I love to dance. I have always loved dancing, never understood that thing where people have to be drunk to dance. I mean, I get it—we're taught pretty much from the get go to be embarrassed by our bodies and think everyone's looking and judging them all the time. We learn how to do it by watching TV and reading magazines and suffering through being judged ourselves. And then there's puberty, where we viciously do it to each other and ourselves. Grown ups do it too. I remember my terrible junior high years at a visceral level, filled with shame at that whole body-being thing. I suddenly grew these giant tits, but I managed to remain in grudging denial about the whole thing. Until my eighth grade gym teacher actually called my mother and told her she had to get my twin sister and I bras so we would stop bouncing around during class. I don't remember my body being a problem for me, but the part where it was a problem for everyone else was a lesson it has been hard to forget.
But back to dancing—somehow the general shame I share with most of us about the very fact of being a body never got into my dancing self. Maybe that's because my dad danced with me from the time I was a tiny baby, rocking me across the room, singing in his pretty terrible voice. When I was older I would stand on his feet as he danced around the kitchen. When my baby sister was born I would dance with her as he had danced with me, cuddling her in and hopping around to Paul Simon's "Graceland" album. And then I was grown, and some of my fondest memories are of dancing with him—outside, to mountain music at a festival in the tiny Idaho town where he lived, both of us just a little bit high, grateful for sun and mountains, biggest smiles on our faces, like we were getting away with something. God, I love dancing, and I loved dancing with him.
The first real dancing I did after my dad died in December was a square dance held at Peabody Heights Brewery in Abell or Charles Village or Waverly or Harwood, depending on who you ask. It was also my first social activity since his death, and I was really nervous about holding it together in public. The ladyfriend took me, assured me I could do it but could leave if I couldn't, and we met a couple of her co-workers to give it a try. And I could totally do it. The great thing about square dancing is that unlike other kinds of dancing, somebody's giving you directions. For the uncomfortable or nervous dancer, this is awesome. Whether you're good at dancing or not, chances are you don't follow directions all that well, and you'll fuck up. A lot. Nobody cares, though, because everybody's fucking up, and it's funny and fun, and when you do manage to get it right, you feel strangely accomplished. For a barely-hanging-on-through-the-grief dancer, it's kind of perfect.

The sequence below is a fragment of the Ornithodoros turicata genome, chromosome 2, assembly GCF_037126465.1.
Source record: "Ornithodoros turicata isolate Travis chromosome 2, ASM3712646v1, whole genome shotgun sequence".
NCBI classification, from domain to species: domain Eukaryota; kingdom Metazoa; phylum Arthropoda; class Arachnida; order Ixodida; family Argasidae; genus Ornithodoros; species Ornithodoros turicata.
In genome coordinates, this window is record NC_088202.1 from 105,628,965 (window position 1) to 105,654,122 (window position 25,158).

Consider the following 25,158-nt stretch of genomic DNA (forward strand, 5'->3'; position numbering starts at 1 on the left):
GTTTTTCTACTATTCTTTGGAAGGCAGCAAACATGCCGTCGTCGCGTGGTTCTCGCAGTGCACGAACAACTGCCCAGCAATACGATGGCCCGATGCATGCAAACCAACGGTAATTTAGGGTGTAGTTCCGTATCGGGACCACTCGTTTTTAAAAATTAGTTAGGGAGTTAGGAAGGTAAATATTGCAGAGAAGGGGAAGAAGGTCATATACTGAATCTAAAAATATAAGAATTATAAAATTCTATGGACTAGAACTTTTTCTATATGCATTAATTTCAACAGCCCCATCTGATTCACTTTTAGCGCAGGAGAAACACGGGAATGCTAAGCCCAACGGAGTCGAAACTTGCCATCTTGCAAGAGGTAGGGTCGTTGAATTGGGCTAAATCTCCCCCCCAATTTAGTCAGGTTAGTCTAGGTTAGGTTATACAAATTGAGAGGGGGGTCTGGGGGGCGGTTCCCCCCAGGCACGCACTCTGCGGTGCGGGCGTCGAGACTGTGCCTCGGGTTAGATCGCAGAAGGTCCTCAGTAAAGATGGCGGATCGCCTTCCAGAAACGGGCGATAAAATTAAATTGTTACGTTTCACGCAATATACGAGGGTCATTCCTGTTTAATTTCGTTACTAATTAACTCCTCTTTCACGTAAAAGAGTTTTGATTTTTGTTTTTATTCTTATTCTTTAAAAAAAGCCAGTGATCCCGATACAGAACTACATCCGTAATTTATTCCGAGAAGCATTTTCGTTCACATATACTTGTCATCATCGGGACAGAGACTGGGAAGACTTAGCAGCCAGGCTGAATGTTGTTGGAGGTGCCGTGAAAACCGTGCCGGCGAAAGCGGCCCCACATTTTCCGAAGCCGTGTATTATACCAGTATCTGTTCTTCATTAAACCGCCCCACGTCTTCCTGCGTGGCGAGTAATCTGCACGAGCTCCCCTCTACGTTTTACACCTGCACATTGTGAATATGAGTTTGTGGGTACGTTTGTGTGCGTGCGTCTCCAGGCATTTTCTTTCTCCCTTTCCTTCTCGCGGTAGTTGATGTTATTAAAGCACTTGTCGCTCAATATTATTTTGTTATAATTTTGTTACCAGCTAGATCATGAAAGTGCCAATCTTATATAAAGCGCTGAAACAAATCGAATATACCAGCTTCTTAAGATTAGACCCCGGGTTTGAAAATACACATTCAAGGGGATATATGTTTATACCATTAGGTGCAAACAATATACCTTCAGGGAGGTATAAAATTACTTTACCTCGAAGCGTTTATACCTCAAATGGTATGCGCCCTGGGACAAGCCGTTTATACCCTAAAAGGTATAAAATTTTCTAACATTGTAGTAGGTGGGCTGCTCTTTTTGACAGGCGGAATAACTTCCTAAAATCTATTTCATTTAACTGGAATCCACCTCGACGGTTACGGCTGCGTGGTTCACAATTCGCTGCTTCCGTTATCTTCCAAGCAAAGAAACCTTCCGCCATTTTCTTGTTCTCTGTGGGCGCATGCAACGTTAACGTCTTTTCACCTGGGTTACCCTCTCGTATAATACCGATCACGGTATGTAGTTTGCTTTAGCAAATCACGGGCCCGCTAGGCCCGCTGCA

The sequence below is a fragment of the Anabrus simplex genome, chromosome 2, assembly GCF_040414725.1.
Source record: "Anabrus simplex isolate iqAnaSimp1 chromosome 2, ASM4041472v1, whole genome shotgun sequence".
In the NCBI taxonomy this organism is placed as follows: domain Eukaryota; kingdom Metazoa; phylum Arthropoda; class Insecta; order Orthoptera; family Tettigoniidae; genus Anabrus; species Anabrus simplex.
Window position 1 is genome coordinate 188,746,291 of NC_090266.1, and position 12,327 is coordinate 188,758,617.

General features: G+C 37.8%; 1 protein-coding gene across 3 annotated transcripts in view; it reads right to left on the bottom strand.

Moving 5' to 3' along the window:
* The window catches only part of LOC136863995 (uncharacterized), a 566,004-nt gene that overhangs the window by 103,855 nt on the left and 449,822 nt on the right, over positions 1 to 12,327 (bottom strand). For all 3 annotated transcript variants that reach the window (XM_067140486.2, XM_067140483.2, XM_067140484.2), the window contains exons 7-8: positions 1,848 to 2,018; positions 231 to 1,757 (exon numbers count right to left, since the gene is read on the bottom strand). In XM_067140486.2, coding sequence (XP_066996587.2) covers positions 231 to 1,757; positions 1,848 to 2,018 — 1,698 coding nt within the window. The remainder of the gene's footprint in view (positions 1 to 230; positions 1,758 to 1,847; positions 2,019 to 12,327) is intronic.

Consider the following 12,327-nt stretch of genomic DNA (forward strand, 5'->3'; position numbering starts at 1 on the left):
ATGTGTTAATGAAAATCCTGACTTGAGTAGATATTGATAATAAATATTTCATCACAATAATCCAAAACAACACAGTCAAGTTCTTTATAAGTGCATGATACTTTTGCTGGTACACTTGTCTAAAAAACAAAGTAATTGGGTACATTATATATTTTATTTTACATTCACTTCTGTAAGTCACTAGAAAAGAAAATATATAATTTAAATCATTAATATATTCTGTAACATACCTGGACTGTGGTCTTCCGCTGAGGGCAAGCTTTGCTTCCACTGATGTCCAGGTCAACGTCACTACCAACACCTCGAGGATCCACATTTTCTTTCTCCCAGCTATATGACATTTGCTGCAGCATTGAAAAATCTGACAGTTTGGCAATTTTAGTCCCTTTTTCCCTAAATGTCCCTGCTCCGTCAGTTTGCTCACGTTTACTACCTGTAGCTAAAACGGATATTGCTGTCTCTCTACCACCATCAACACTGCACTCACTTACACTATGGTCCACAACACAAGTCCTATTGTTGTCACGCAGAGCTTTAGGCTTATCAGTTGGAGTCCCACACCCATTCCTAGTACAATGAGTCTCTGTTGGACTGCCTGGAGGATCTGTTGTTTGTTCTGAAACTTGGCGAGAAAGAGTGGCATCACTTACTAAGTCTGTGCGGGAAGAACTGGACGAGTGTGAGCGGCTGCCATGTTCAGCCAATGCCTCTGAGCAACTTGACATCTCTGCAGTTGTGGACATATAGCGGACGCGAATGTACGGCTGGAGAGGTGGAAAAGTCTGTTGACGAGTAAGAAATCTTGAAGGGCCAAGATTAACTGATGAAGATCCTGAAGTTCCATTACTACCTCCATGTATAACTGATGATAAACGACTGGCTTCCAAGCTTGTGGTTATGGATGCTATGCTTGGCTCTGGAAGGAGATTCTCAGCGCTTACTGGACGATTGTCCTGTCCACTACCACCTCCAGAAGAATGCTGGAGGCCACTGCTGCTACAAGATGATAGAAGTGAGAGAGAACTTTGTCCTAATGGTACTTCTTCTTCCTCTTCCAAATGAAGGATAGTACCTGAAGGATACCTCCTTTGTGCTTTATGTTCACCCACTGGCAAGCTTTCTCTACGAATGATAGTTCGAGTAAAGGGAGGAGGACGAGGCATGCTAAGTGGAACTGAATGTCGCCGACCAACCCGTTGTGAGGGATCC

Fast forward to this past weekend, two months out from dad's death, and things are more even. Don't get me wrong—I'm still sad, still going through the motions, still in disbelief—but the rollercoaster's already not quite so loop-de-loop, that well of grief less scary, more known. I am ready to dance again. I was absolutely positive I would be able to have a good time at this week's square dance, held down in Pigtown at Mobtown Ballroom.
The ladyfriend and I met our friends for dinner and then walked over to the old church-turned-social club. We got there just a few minutes after starting time, and the place was already packed. There's no being fashionably late to a dance where you have to learn how to do it first. We muscled into the circle, but it was already too large to accommodate the four of us. The caller split the circle in two to make more room, and dancing commenced. We learned how to swing our partners, do-si-do, chase right, dive through, and promenade. We danced in big circles and smaller squares, switched partners, got scolded by the rare square dancer with an investment in doing it "right," and took breaks to watch, not to judge but to enjoy, because it's fun to watch other people have fun.
This is my favorite part of social dance, that it really does feel like a community, rather than a collection of solo bodies trying to both be seen and not be seen, depending on who's watching. The ladyfriend and I took dance lessons out in Columbia at an Arthur Murray studio last year. The first lesson was free, and then we were forking over the big bucks for more lessons. It was fun, and we got our steps down enough that Ashley, our barely legal instructor, suggested that with enough (paid) lessons we could be competitive on the local amateur circuit. Not gonna lie, I was flattered. I had images of the ladyfriend and I, her in a tux with tails, me in some body-skimming sparkle dress, turning heads with our queer ways as we floated across the ballroom floor at some suburban hotel, trading time with the wedding parties that make up the rest of Arthur Murray's business.
The last thing I need to do is infuse my dancing with purpose. One of my favorite parts of the square dance is that there's no reason whatsoever to do it. I mean sure, some folks get as into it as Ashley is into the waltz, but for most of us it's a night out to learn dances we won't remember for next time in community with people we may or may not see again, few of us able to keep up with the caller's calls at all. This was hardly a crowd set for competition. My friend complimented the caller on being so patient with all of us. "Why wouldn't I be?" she responded. Why wouldn't we be indeed.